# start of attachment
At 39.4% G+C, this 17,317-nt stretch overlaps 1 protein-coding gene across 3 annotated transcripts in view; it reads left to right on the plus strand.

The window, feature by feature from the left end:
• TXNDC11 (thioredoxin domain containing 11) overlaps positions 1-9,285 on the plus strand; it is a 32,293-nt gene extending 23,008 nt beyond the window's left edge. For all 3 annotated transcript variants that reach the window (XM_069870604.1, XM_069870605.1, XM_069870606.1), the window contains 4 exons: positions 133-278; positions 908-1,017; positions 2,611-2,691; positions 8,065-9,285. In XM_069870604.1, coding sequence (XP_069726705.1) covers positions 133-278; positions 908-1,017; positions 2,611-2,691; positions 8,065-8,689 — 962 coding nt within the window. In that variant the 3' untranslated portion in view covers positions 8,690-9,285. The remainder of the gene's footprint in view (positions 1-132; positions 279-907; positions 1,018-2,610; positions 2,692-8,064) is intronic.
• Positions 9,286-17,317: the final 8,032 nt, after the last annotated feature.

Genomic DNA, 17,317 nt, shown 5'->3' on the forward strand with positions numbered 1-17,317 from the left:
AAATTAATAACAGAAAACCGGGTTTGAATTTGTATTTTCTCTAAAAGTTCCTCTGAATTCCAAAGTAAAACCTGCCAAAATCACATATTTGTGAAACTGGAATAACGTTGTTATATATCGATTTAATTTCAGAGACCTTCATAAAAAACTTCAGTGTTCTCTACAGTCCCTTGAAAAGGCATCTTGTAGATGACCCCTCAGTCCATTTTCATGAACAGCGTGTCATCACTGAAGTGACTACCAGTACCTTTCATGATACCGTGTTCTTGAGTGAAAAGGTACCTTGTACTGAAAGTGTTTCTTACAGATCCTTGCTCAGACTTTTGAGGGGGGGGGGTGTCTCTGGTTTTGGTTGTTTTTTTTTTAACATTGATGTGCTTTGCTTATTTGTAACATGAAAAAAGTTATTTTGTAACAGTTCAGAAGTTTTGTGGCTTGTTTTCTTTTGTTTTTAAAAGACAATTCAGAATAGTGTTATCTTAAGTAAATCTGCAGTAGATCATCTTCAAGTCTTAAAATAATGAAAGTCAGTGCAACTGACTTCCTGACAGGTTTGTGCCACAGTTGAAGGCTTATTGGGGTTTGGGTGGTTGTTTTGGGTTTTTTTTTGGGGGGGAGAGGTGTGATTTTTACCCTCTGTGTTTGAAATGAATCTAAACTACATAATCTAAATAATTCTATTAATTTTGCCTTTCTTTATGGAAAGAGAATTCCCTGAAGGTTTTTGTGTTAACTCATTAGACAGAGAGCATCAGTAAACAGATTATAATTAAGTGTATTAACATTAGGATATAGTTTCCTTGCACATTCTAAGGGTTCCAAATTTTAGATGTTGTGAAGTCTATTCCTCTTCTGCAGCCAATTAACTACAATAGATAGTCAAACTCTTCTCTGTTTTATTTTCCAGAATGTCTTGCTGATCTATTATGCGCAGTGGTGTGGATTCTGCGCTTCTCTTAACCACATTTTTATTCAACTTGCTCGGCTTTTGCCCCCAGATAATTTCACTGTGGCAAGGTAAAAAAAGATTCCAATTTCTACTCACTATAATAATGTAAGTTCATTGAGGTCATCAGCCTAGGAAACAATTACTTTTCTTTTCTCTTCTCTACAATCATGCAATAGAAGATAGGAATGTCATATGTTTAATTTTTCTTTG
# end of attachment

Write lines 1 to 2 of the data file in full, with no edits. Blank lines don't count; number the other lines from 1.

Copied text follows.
At 39.4% G+C, this 17,317-nt stretch overlaps 1 protein-coding gene across 3 annotated transcripts in view; it reads left to right on the plus strand.

The window, feature by feature from the left end: